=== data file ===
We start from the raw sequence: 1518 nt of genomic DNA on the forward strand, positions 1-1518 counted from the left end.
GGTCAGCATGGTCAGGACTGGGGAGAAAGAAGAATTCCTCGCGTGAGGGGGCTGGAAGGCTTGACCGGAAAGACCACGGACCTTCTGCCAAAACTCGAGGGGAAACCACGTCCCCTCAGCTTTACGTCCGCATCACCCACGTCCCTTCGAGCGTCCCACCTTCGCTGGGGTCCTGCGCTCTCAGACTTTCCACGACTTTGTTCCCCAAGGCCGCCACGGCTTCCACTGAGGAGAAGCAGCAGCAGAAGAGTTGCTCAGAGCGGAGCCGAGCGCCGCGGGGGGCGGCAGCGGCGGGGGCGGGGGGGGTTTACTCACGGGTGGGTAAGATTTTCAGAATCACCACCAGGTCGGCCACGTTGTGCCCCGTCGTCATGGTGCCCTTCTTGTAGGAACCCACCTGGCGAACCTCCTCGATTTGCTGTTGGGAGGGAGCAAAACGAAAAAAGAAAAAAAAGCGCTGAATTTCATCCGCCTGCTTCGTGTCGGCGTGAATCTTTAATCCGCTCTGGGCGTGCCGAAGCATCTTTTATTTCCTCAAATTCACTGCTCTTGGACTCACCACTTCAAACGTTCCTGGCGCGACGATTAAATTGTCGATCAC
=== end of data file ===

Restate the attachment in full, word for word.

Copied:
We start from the raw sequence: 1518 nt of genomic DNA on the forward strand, positions 1-1518 counted from the left end.
GGTCAGCATGGTCAGGACTGGGGAGAAAGAAGAATTCCTCGCGTGAGGGGGCTGGAAGGCTTGACCGGAAAGACCACGGACCTTCTGCCAAAACTCGAGGGGAAACCACGTCCCCTCAGCTTTACGTCCGCATCACCCACGTCCCTTCGAGCGTCCCACCTTCGCTGGGGTCCTGCGCTCTCAGACTTTCCACGACTTTGTTCCCCAAGGCCGCCACGGCTTCCACTGAGGAGAAGCAGCAGCAGAAGAGTTGCTCAGAGCGGAGCCGAGCGCCGCGGGGGGCGGCAGCGGCGGGGGCGGGGGGGGTTTACTCACGGGTGGGTAAGATTTTCAGAATCACCACCAGGTCGGCCACGTTGTGCCCCGTCGTCATGGTGCCCTTCTTGTAGGAACCCACCTGGCGAACCTCCTCGATTTGCTGTTGGGAGGGAGCAAAACGAAAAAAGAAAAAAAAGCGCTGAATTTCATCCGCCTGCTTCGTGTCGGCGTGAATCTTTAATCCGCTCTGGGCGTGCCGAAGCATCTTTTATTTCCTCAAATTCACTGCTCTTGGACTCACCACTTCAAACGTTCCTGGCGCGACGATTAAATTGTCGATCAC